4. Encouragement: Mentors need to be unfailingly positive, encouraging even in the face of adversity or stumbling blocks. While a Pollyanna mindset isn’t desirable, an optimistic one tinted with reality is the best direction for a mentor.

Other key takeaways include:

  • Mirroring the good in the mentee and reflecting back what is right, true, smart and strong.
  • Teaching new skills and guiding mentees to their strengths.
  • Maturing, in that the mentor has walked the road before the mentee and knows that setbacks are temporary and can be overcome.
  • Positivity, an enduring sense that things will work out for the best.

Finding a Mentor

Given the value of the mentoring relationship, and the fact that mentoring can be a lifelong process, how do you find a mentor as an adult? As a child, teenager or young adult in the business world, mentors seem to come out of nowhere. A favorite teacher, grandparent, neighbor, coach steps into the role easily and naturally, and before we know it, we are learning and growing.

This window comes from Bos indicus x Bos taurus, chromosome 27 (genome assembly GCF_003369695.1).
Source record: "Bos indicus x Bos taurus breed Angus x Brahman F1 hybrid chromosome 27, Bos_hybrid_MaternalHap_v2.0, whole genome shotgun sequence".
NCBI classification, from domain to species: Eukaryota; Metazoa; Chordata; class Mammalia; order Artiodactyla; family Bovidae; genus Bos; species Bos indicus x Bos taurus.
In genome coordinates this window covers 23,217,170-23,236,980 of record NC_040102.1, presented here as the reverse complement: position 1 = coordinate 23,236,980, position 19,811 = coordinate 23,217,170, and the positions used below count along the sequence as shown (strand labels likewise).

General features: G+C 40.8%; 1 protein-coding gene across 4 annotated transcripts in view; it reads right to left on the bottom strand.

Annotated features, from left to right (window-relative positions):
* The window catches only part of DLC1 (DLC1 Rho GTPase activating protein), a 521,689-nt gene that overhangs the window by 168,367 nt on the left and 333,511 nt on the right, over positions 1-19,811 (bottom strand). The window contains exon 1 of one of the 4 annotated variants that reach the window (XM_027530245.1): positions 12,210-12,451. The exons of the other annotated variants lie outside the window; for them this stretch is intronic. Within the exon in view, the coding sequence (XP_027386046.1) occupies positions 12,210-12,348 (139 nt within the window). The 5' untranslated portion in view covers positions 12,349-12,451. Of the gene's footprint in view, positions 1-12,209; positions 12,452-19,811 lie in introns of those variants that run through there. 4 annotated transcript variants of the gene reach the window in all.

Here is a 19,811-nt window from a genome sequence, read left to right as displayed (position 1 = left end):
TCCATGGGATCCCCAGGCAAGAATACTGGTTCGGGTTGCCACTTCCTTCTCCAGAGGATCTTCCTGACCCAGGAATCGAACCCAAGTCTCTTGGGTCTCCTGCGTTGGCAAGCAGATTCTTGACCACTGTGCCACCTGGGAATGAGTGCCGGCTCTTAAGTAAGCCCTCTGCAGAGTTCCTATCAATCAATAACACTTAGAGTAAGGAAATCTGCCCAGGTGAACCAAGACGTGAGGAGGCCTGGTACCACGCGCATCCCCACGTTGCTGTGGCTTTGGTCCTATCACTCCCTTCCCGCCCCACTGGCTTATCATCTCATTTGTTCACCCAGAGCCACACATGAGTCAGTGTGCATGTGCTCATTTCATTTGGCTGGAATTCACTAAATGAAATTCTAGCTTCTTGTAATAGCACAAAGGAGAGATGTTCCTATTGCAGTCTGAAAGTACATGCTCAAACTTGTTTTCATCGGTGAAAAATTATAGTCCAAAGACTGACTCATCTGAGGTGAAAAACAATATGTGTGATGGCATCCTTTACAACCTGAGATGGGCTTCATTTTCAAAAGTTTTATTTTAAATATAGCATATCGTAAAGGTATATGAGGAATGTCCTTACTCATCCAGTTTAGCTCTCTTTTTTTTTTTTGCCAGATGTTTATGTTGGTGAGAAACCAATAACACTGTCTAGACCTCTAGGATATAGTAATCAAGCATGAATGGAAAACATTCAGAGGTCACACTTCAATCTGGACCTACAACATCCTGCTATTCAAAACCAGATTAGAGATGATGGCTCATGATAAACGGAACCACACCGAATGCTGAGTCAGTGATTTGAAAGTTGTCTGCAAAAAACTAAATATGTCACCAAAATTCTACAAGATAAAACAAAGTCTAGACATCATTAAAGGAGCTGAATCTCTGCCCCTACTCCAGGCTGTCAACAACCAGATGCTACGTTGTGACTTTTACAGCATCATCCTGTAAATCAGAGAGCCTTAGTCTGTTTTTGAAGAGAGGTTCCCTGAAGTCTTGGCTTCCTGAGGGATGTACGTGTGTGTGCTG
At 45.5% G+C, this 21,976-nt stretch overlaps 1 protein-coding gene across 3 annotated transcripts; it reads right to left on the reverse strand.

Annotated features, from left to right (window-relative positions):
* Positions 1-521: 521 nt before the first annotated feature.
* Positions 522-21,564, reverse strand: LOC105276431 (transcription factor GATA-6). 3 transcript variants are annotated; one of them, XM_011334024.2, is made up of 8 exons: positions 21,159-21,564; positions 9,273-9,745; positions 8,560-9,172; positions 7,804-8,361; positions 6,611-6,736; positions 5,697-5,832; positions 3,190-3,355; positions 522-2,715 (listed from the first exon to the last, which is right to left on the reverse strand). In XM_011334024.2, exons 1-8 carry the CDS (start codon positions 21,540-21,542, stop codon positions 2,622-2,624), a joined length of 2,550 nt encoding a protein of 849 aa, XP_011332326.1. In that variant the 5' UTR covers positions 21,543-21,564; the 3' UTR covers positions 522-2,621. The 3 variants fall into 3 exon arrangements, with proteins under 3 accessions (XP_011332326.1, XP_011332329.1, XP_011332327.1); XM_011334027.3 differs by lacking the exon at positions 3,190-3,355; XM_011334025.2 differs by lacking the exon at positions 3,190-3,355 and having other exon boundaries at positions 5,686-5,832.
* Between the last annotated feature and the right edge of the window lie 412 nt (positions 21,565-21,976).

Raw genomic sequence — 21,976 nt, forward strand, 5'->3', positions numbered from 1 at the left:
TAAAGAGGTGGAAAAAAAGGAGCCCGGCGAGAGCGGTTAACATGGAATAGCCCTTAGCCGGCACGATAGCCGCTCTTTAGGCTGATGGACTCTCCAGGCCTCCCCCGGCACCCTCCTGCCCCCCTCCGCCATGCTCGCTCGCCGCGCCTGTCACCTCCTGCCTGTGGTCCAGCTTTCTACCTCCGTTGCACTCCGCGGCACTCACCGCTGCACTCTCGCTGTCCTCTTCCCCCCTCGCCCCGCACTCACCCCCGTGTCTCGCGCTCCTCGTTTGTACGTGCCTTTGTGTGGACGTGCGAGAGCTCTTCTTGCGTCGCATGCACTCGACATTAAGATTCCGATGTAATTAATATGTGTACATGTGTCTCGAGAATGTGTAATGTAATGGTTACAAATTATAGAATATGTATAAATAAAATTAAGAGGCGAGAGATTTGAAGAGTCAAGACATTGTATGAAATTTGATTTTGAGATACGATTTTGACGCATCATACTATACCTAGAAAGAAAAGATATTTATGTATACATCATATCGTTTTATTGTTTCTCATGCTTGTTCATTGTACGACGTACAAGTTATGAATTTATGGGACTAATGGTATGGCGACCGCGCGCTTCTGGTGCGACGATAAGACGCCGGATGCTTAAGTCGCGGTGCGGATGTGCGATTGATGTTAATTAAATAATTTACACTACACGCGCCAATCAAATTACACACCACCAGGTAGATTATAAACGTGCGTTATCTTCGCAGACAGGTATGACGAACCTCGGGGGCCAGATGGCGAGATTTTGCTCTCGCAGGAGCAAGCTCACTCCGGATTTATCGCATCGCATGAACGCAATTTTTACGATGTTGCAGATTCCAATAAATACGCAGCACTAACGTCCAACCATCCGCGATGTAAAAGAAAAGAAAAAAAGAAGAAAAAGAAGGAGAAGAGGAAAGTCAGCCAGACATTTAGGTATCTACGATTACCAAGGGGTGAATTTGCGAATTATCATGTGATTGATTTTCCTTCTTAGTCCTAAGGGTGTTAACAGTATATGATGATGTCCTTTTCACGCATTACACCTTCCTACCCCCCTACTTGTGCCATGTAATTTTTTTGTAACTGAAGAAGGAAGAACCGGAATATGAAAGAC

As a professional in the nonprofit world, it can be challenging (but not impossible) to find a mentor. Senior-level executives may find mentors through formal business organizations, nonprofit organizations, or among peer groups.

Reach out to your junior members and provide opportunities for growth and professional development. Slowly build up trust by allowing them to lead projects that increasingly stretch their talents and comfort zones. Guide, teach, and lead, but do not dictate; allow the person’s talents to grow at their own pace.

Keep in mind the concepts of mirror and positivity. Mirroring back the positives and reflecting back the good work without ignoring the mistakes is also an important part of mentoring.

Mentoring can be a lifelong event, one that enriches and supports personal and professional growth. Your organization will benefit from a culture that embraces mentoring and the role of mentors in the organization.

 Welter Consulting

Welter Consulting bridges people and technology together for effective solutions for nonprofit organizations. We offer software and services that can help you with your accounting needs. Please contact Welter Consulting at 206-605-3113 for more information.